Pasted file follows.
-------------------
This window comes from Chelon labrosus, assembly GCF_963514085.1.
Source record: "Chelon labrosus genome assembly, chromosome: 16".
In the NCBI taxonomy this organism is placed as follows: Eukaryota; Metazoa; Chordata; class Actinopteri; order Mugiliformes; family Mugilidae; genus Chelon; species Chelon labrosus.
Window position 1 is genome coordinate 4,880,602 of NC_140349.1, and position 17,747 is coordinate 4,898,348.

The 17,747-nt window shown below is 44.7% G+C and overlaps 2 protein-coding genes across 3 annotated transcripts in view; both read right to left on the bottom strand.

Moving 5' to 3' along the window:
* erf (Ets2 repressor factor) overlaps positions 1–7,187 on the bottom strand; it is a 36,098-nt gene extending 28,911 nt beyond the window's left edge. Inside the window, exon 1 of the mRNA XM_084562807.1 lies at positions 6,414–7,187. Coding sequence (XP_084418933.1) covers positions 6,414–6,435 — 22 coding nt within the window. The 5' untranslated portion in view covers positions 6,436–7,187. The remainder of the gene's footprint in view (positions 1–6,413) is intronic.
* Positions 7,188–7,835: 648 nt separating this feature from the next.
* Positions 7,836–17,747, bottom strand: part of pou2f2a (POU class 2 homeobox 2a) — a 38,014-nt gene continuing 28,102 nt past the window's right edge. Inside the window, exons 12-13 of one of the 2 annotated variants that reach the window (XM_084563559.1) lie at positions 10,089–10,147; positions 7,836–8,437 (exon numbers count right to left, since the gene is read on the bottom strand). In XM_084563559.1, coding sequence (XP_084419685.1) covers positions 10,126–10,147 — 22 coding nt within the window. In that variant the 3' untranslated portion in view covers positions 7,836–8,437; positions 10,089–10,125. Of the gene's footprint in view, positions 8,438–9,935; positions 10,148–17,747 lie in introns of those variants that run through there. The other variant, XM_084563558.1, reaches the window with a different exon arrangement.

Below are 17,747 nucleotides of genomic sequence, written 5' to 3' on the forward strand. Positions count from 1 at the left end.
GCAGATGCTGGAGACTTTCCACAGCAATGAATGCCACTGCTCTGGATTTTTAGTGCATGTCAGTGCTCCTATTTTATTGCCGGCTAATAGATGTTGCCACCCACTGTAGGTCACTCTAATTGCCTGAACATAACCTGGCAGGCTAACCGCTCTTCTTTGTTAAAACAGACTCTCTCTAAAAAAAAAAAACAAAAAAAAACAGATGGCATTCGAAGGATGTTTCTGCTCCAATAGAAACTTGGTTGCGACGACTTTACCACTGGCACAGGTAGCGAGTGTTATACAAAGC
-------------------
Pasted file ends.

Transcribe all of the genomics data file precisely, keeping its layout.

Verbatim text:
This window comes from Chelon labrosus, assembly GCF_963514085.1.
Source record: "Chelon labrosus genome assembly, chromosome: 16".
In the NCBI taxonomy this organism is placed as follows: Eukaryota; Metazoa; Chordata; class Actinopteri; order Mugiliformes; family Mugilidae; genus Chelon; species Chelon labrosus.
Window position 1 is genome coordinate 4,880,602 of NC_140349.1, and position 17,747 is coordinate 4,898,348.

The 17,747-nt window shown below is 44.7% G+C and overlaps 2 protein-coding genes across 3 annotated transcripts in view; both read right to left on the bottom strand.

Moving 5' to 3' along the window:
* erf (Ets2 repressor factor) overlaps positions 1–7,187 on the bottom strand; it is a 36,098-nt gene extending 28,911 nt beyond the window's left edge. Inside the window, exon 1 of the mRNA XM_084562807.1 lies at positions 6,414–7,187. Coding sequence (XP_084418933.1) covers positions 6,414–6,435 — 22 coding nt within the window. The 5' untranslated portion in view covers positions 6,436–7,187. The remainder of the gene's footprint in view (positions 1–6,413) is intronic.
* Positions 7,188–7,835: 648 nt separating this feature from the next.
* Positions 7,836–17,747, bottom strand: part of pou2f2a (POU class 2 homeobox 2a) — a 38,014-nt gene continuing 28,102 nt past the window's right edge. Inside the window, exons 12-13 of one of the 2 annotated variants that reach the window (XM_084563559.1) lie at positions 10,089–10,147; positions 7,836–8,437 (exon numbers count right to left, since the gene is read on the bottom strand). In XM_084563559.1, coding sequence (XP_084419685.1) covers positions 10,126–10,147 — 22 coding nt within the window. In that variant the 3' untranslated portion in view covers positions 7,836–8,437; positions 10,089–10,125. Of the gene's footprint in view, positions 8,438–9,935; positions 10,148–17,747 lie in introns of those variants that run through there. The other variant, XM_084563558.1, reaches the window with a different exon arrangement.

Below are 17,747 nucleotides of genomic sequence, written 5' to 3' on the forward strand. Positions count from 1 at the left end.
GCAGATGCTGGAGACTTTCCACAGCAATGAATGCCACTGCTCTGGATTTTTAGTGCATGTCAGTGCTCCTATTTTATTGCCGGCTAATAGATGTTGCCACCCACTGTAGGTCACTCTAATTGCCTGAACATAACCTGGCAGGCTAACCGCTCTTCTTTGTTAAAACAGACTCTCTCTAAAAAAAAAAAACAAAAAAAAACAGATGGCATTCGAAGGATGTTTCTGCTCCAATAGAAACTTGGTTGCGACGACTTTACCACTGGCACAGGTAGCGAGTGTTATACAAAGC